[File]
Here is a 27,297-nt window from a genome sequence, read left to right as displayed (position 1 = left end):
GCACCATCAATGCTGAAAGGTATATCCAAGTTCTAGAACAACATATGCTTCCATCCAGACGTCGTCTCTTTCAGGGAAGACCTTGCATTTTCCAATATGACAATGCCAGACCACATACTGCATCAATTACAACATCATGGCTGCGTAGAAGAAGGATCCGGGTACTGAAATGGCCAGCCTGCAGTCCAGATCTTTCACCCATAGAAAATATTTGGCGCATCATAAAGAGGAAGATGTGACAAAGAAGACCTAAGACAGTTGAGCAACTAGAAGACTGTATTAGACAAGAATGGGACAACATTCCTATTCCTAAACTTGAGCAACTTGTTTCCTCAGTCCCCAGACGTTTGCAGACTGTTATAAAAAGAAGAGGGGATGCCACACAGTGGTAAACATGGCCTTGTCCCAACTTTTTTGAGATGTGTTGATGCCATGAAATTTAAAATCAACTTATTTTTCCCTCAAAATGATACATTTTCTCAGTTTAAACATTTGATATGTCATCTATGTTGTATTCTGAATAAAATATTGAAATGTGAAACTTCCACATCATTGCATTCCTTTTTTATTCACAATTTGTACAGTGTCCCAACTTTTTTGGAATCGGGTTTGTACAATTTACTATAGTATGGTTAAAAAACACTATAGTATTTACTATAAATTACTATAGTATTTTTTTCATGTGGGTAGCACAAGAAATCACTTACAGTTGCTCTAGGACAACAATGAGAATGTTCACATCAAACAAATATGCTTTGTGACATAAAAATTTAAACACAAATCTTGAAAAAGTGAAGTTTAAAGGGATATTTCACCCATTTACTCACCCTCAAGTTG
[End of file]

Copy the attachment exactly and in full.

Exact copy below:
Here is a 27,297-nt window from a genome sequence, read left to right as displayed (position 1 = left end):
GCACCATCAATGCTGAAAGGTATATCCAAGTTCTAGAACAACATATGCTTCCATCCAGACGTCGTCTCTTTCAGGGAAGACCTTGCATTTTCCAATATGACAATGCCAGACCACATACTGCATCAATTACAACATCATGGCTGCGTAGAAGAAGGATCCGGGTACTGAAATGGCCAGCCTGCAGTCCAGATCTTTCACCCATAGAAAATATTTGGCGCATCATAAAGAGGAAGATGTGACAAAGAAGACCTAAGACAGTTGAGCAACTAGAAGACTGTATTAGACAAGAATGGGACAACATTCCTATTCCTAAACTTGAGCAACTTGTTTCCTCAGTCCCCAGACGTTTGCAGACTGTTATAAAAAGAAGAGGGGATGCCACACAGTGGTAAACATGGCCTTGTCCCAACTTTTTTGAGATGTGTTGATGCCATGAAATTTAAAATCAACTTATTTTTCCCTCAAAATGATACATTTTCTCAGTTTAAACATTTGATATGTCATCTATGTTGTATTCTGAATAAAATATTGAAATGTGAAACTTCCACATCATTGCATTCCTTTTTTATTCACAATTTGTACAGTGTCCCAACTTTTTTGGAATCGGGTTTGTACAATTTACTATAGTATGGTTAAAAAACACTATAGTATTTACTATAAATTACTATAGTATTTTTTTCATGTGGGTAGCACAAGAAATCACTTACAGTTGCTCTAGGACAACAATGAGAATGTTCACATCAAACAAATATGCTTTGTGACATAAAAATTTAAACACAAATCTTGAAAAAGTGAAGTTTAAAGGGATATTTCACCCATTTACTCACCCTCAAGTTG